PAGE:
Crisis in the Classroom: Critical Race Theory Bill Creates Controversy

Beverly Cantrell - January 5, 2022 7:16 am

In Oklahoma, critical race theory is already banned in the classroom. But now, one Oklahoma lawmaker wants to further limit what educators teach when it comes to racism and slavery.

It’s a new bill that’s quickly ushering in controversy.

“There are people that want to teach America has simply been an evil country. And that’s not historically accurate,” said Rep. Jim Olsen.

“Now it doesn’t prohibit the covering of slavery or that it was an evil,” Olsen said. “But there are limits to how you can teach it.”

Those limits ban teaching components of the 1619 Project including:

  • Any teaching that America has more culpability, in general than other nations for the institution of slavery.
  • That one race is the unique oppressor in the institution of slavery.
  • That another race is the unique victim in the institution of slavery.

“The reality is that every race has been guilty of being slave owners and every race has been the victim at one time or another,” Olsen said.

The bill is already triggering a backlash from activists and educators.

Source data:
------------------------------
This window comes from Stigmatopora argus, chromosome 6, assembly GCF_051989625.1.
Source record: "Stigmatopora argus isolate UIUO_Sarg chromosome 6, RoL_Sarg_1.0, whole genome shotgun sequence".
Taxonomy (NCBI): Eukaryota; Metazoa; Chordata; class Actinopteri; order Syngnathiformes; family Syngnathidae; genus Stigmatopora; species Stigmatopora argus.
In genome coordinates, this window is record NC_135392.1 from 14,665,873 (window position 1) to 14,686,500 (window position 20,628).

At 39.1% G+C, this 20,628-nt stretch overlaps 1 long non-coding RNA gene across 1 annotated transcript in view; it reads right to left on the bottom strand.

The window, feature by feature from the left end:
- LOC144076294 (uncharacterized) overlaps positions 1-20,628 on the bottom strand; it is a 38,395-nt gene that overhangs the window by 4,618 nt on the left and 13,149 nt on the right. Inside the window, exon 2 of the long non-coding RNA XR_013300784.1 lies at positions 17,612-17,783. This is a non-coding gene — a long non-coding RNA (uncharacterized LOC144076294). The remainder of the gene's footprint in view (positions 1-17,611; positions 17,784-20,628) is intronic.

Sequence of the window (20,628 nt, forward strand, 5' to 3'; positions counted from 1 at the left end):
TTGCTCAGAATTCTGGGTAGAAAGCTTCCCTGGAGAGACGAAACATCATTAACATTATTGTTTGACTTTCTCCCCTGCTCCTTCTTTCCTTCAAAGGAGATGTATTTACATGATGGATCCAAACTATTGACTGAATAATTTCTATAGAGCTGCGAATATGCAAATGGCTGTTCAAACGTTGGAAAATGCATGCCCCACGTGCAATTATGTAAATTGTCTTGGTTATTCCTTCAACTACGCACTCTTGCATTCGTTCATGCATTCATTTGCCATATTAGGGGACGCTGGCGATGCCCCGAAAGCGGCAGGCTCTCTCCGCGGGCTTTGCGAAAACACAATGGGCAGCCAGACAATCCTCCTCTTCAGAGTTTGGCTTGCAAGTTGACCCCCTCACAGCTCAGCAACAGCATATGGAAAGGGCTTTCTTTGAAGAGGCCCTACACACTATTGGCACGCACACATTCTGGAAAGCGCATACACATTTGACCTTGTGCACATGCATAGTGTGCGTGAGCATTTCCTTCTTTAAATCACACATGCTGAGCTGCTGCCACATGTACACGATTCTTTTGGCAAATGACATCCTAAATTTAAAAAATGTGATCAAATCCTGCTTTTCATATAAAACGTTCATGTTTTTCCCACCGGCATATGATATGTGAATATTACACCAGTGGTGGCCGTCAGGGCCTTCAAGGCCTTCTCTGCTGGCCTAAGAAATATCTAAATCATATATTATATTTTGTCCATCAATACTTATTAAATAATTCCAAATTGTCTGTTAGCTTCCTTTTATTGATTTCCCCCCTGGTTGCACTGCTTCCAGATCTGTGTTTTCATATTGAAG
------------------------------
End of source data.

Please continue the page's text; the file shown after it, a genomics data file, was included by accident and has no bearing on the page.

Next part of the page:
Journalist Nikole Hannah-Jones, who led the 1619 Project, called it an “anti-history memory law” that’s “opposed to truth.”

And in a new “Know Your Rights” document created to help teachers navigate these difficult discussions, National Educators Association President Becky Pringle described the new regulations on race as a “dangerous attempt to stoke fears and rewrite history.”

“The truth of the matter is, we do have a history of racial animus,” said Rev. Markel Hutchins, President and CEO of Movement Forward Inc. “We do have African Americans that have been disproportionately disadvantaged in the United States of America.”

The bill also comes with the condition that schools that fail to obey the new policy could have up to 10% of their monthly state aid taken away.

“If the issue was identified and addressed pretty quickly, nothing bad would happen,” Olsen said. “But if somebody wanted to dig in their heels, then the bill does reference taking away some funding from the offending school.”

“It should be up to historians and educators to set the curriculum, not politicians,’ said Oklahoma educator Emily Clark.

Clark says this would only continue to discourage teachers from covering any race-related topics with their students.

“The more of these types of laws are going to be pushed through, the less open dialogue we’ll be able to have with our students and I think we all agree we want to push forward and become a less racist society,” Clark said.

But Olsen is adamant. His only objective is limiting what he calls lies not ending race discussions in the classroom entirely.

“We want our young people to understand history, but in a balanced and contextual way,” Olsen said. “If you teach in an unbalanced way, the end result is that they grow up hating America.”

 

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